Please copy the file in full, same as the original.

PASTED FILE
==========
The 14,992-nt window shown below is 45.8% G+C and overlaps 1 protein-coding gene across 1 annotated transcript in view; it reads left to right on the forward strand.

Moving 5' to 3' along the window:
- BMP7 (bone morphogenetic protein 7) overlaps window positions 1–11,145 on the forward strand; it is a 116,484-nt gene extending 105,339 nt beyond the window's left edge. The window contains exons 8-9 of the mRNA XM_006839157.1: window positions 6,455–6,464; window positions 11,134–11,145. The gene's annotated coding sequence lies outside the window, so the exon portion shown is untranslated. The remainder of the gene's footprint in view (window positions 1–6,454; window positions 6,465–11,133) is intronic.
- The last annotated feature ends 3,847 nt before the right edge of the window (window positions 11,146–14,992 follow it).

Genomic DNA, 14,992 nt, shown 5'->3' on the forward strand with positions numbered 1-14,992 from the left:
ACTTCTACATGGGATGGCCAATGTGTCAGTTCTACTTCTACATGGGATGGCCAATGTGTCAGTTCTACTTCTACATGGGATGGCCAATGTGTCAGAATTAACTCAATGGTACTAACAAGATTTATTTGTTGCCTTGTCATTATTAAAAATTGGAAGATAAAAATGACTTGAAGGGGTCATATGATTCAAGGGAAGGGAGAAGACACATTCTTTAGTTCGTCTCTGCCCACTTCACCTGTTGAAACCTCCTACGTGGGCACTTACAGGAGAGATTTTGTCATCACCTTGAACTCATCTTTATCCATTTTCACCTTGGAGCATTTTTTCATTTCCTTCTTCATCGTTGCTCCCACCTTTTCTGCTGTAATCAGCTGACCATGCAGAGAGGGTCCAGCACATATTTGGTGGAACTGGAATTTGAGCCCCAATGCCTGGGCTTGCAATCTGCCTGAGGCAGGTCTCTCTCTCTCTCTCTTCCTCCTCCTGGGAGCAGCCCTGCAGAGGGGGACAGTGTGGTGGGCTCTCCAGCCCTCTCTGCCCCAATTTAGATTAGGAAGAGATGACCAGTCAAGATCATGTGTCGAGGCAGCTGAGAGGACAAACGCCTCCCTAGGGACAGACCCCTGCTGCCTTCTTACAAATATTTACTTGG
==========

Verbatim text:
The 14,992-nt window shown below is 45.8% G+C and overlaps 1 protein-coding gene across 1 annotated transcript in view; it reads left to right on the forward strand.

Moving 5' to 3' along the window:
- BMP7 (bone morphogenetic protein 7) overlaps window positions 1–11,145 on the forward strand; it is a 116,484-nt gene extending 105,339 nt beyond the window's left edge. The window contains exons 8-9 of the mRNA XM_006839157.1: window positions 6,455–6,464; window positions 11,134–11,145. The gene's annotated coding sequence lies outside the window, so the exon portion shown is untranslated. The remainder of the gene's footprint in view (window positions 1–6,454; window positions 6,465–11,133) is intronic.
- The last annotated feature ends 3,847 nt before the right edge of the window (window positions 11,146–14,992 follow it).

Genomic DNA, 14,992 nt, shown 5'->3' on the forward strand with positions numbered 1-14,992 from the left:
ACTTCTACATGGGATGGCCAATGTGTCAGTTCTACTTCTACATGGGATGGCCAATGTGTCAGTTCTACTTCTACATGGGATGGCCAATGTGTCAGAATTAACTCAATGGTACTAACAAGATTTATTTGTTGCCTTGTCATTATTAAAAATTGGAAGATAAAAATGACTTGAAGGGGTCATATGATTCAAGGGAAGGGAGAAGACACATTCTTTAGTTCGTCTCTGCCCACTTCACCTGTTGAAACCTCCTACGTGGGCACTTACAGGAGAGATTTTGTCATCACCTTGAACTCATCTTTATCCATTTTCACCTTGGAGCATTTTTTCATTTCCTTCTTCATCGTTGCTCCCACCTTTTCTGCTGTAATCAGCTGACCATGCAGAGAGGGTCCAGCACATATTTGGTGGAACTGGAATTTGAGCCCCAATGCCTGGGCTTGCAATCTGCCTGAGGCAGGTCTCTCTCTCTCTCTCTTCCTCCTCCTGGGAGCAGCCCTGCAGAGGGGGACAGTGTGGTGGGCTCTCCAGCCCTCTCTGCCCCAATTTAGATTAGGAAGAGATGACCAGTCAAGATCATGTGTCGAGGCAGCTGAGAGGACAAACGCCTCCCTAGGGACAGACCCCTGCTGCCTTCTTACAAATATTTACTTGG